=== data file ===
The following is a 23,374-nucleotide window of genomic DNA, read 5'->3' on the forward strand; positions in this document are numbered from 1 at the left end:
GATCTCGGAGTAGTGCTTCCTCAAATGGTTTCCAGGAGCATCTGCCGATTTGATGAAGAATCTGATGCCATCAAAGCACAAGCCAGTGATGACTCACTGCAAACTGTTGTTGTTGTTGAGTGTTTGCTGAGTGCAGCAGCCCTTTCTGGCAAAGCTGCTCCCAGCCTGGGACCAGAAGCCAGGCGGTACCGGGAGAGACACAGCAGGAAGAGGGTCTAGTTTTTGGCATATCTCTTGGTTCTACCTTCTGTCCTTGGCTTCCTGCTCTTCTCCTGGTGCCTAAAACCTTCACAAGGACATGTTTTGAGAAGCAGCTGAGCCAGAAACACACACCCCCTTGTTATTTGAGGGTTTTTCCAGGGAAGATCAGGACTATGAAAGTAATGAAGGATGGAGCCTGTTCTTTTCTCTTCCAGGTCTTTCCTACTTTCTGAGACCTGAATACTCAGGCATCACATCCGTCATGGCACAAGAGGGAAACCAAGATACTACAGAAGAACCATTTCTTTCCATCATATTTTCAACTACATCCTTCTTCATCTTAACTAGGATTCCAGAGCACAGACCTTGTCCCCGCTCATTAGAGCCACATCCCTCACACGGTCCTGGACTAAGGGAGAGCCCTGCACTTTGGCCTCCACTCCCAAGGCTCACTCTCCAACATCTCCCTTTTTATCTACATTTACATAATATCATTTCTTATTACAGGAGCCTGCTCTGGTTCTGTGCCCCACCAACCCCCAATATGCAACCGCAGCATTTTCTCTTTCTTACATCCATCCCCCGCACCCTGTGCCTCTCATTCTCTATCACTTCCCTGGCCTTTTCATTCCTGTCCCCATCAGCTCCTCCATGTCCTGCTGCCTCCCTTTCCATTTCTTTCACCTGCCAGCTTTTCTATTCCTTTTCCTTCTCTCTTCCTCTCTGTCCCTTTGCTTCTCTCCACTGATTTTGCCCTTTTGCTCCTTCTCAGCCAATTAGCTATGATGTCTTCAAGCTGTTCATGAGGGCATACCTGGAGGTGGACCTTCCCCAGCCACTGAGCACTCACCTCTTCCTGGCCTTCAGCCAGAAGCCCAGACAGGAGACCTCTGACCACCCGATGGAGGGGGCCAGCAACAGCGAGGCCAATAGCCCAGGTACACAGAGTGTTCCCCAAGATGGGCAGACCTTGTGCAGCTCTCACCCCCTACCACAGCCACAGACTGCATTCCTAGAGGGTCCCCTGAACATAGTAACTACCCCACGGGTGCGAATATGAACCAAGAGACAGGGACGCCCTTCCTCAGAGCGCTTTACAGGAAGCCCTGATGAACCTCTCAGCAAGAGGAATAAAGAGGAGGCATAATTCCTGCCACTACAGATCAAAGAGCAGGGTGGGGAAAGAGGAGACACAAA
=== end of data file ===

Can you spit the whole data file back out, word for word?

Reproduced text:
The following is a 23,374-nucleotide window of genomic DNA, read 5'->3' on the forward strand; positions in this document are numbered from 1 at the left end:
GATCTCGGAGTAGTGCTTCCTCAAATGGTTTCCAGGAGCATCTGCCGATTTGATGAAGAATCTGATGCCATCAAAGCACAAGCCAGTGATGACTCACTGCAAACTGTTGTTGTTGTTGAGTGTTTGCTGAGTGCAGCAGCCCTTTCTGGCAAAGCTGCTCCCAGCCTGGGACCAGAAGCCAGGCGGTACCGGGAGAGACACAGCAGGAAGAGGGTCTAGTTTTTGGCATATCTCTTGGTTCTACCTTCTGTCCTTGGCTTCCTGCTCTTCTCCTGGTGCCTAAAACCTTCACAAGGACATGTTTTGAGAAGCAGCTGAGCCAGAAACACACACCCCCTTGTTATTTGAGGGTTTTTCCAGGGAAGATCAGGACTATGAAAGTAATGAAGGATGGAGCCTGTTCTTTTCTCTTCCAGGTCTTTCCTACTTTCTGAGACCTGAATACTCAGGCATCACATCCGTCATGGCACAAGAGGGAAACCAAGATACTACAGAAGAACCATTTCTTTCCATCATATTTTCAACTACATCCTTCTTCATCTTAACTAGGATTCCAGAGCACAGACCTTGTCCCCGCTCATTAGAGCCACATCCCTCACACGGTCCTGGACTAAGGGAGAGCCCTGCACTTTGGCCTCCACTCCCAAGGCTCACTCTCCAACATCTCCCTTTTTATCTACATTTACATAATATCATTTCTTATTACAGGAGCCTGCTCTGGTTCTGTGCCCCACCAACCCCCAATATGCAACCGCAGCATTTTCTCTTTCTTACATCCATCCCCCGCACCCTGTGCCTCTCATTCTCTATCACTTCCCTGGCCTTTTCATTCCTGTCCCCATCAGCTCCTCCATGTCCTGCTGCCTCCCTTTCCATTTCTTTCACCTGCCAGCTTTTCTATTCCTTTTCCTTCTCTCTTCCTCTCTGTCCCTTTGCTTCTCTCCACTGATTTTGCCCTTTTGCTCCTTCTCAGCCAATTAGCTATGATGTCTTCAAGCTGTTCATGAGGGCATACCTGGAGGTGGACCTTCCCCAGCCACTGAGCACTCACCTCTTCCTGGCCTTCAGCCAGAAGCCCAGACAGGAGACCTCTGACCACCCGATGGAGGGGGCCAGCAACAGCGAGGCCAATAGCCCAGGTACACAGAGTGTTCCCCAAGATGGGCAGACCTTGTGCAGCTCTCACCCCCTACCACAGCCACAGACTGCATTCCTAGAGGGTCCCCTGAACATAGTAACTACCCCACGGGTGCGAATATGAACCAAGAGACAGGGACGCCCTTCCTCAGAGCGCTTTACAGGAAGCCCTGATGAACCTCTCAGCAAGAGGAATAAAGAGGAGGCATAATTCCTGCCACTACAGATCAAAGAGCAGGGTGGGGAAAGAGGAGACACAAA